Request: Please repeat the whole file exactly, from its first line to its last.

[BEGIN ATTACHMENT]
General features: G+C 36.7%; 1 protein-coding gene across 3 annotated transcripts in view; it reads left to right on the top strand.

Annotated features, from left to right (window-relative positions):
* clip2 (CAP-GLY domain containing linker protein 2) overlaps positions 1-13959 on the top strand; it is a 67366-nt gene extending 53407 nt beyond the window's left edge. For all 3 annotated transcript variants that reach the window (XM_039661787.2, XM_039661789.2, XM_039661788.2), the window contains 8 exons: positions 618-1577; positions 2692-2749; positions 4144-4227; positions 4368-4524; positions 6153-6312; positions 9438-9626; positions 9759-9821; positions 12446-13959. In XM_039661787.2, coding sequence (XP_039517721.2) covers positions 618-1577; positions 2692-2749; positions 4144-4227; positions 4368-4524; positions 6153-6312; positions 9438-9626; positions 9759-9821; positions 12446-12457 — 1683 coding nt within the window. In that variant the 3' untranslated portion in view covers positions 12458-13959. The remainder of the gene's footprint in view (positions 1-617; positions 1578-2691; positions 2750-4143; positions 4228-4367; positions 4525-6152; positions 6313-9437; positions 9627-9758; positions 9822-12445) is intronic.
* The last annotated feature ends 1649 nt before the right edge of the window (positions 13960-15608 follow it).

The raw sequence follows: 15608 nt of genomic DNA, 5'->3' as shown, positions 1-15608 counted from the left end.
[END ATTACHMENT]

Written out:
General features: G+C 36.7%; 1 protein-coding gene across 3 annotated transcripts in view; it reads left to right on the top strand.

Annotated features, from left to right (window-relative positions):
* clip2 (CAP-GLY domain containing linker protein 2) overlaps positions 1-13959 on the top strand; it is a 67366-nt gene extending 53407 nt beyond the window's left edge. For all 3 annotated transcript variants that reach the window (XM_039661787.2, XM_039661789.2, XM_039661788.2), the window contains 8 exons: positions 618-1577; positions 2692-2749; positions 4144-4227; positions 4368-4524; positions 6153-6312; positions 9438-9626; positions 9759-9821; positions 12446-13959. In XM_039661787.2, coding sequence (XP_039517721.2) covers positions 618-1577; positions 2692-2749; positions 4144-4227; positions 4368-4524; positions 6153-6312; positions 9438-9626; positions 9759-9821; positions 12446-12457 — 1683 coding nt within the window. In that variant the 3' untranslated portion in view covers positions 12458-13959. The remainder of the gene's footprint in view (positions 1-617; positions 1578-2691; positions 2750-4143; positions 4228-4367; positions 4525-6152; positions 6313-9437; positions 9627-9758; positions 9822-12445) is intronic.
* The last annotated feature ends 1649 nt before the right edge of the window (positions 13960-15608 follow it).

The raw sequence follows: 15608 nt of genomic DNA, 5'->3' as shown, positions 1-15608 counted from the left end.